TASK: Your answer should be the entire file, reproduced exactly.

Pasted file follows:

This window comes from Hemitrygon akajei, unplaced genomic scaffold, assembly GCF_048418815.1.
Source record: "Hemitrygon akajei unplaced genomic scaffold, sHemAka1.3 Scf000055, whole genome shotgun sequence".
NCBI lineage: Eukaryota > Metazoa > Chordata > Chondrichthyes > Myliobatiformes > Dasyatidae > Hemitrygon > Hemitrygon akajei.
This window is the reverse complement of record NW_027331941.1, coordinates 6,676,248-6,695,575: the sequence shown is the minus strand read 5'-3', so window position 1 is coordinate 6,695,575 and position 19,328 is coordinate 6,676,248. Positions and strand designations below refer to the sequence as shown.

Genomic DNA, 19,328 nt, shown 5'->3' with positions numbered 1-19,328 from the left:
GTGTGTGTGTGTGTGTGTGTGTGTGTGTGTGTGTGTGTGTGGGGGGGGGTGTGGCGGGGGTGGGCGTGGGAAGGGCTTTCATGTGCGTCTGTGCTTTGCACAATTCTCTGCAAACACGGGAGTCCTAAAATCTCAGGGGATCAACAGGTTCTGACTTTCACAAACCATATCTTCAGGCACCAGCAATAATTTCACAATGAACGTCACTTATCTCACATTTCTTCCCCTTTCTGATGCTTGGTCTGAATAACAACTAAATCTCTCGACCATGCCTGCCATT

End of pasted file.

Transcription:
This window comes from Hemitrygon akajei, unplaced genomic scaffold, assembly GCF_048418815.1.
Source record: "Hemitrygon akajei unplaced genomic scaffold, sHemAka1.3 Scf000055, whole genome shotgun sequence".
NCBI lineage: Eukaryota > Metazoa > Chordata > Chondrichthyes > Myliobatiformes > Dasyatidae > Hemitrygon > Hemitrygon akajei.
This window is the reverse complement of record NW_027331941.1, coordinates 6,676,248-6,695,575: the sequence shown is the minus strand read 5'-3', so window position 1 is coordinate 6,695,575 and position 19,328 is coordinate 6,676,248. Positions and strand designations below refer to the sequence as shown.

Genomic DNA, 19,328 nt, shown 5'->3' with positions numbered 1-19,328 from the left:
GTGTGTGTGTGTGTGTGTGTGTGTGTGTGTGTGTGTGTGTGGGGGGGGGTGTGGCGGGGGTGGGCGTGGGAAGGGCTTTCATGTGCGTCTGTGCTTTGCACAATTCTCTGCAAACACGGGAGTCCTAAAATCTCAGGGGATCAACAGGTTCTGACTTTCACAAACCATATCTTCAGGCACCAGCAATAATTTCACAATGAACGTCACTTATCTCACATTTCTTCCCCTTTCTGATGCTTGGTCTGAATAACAACTAAATCTCTCGACCATGCCTGCCATT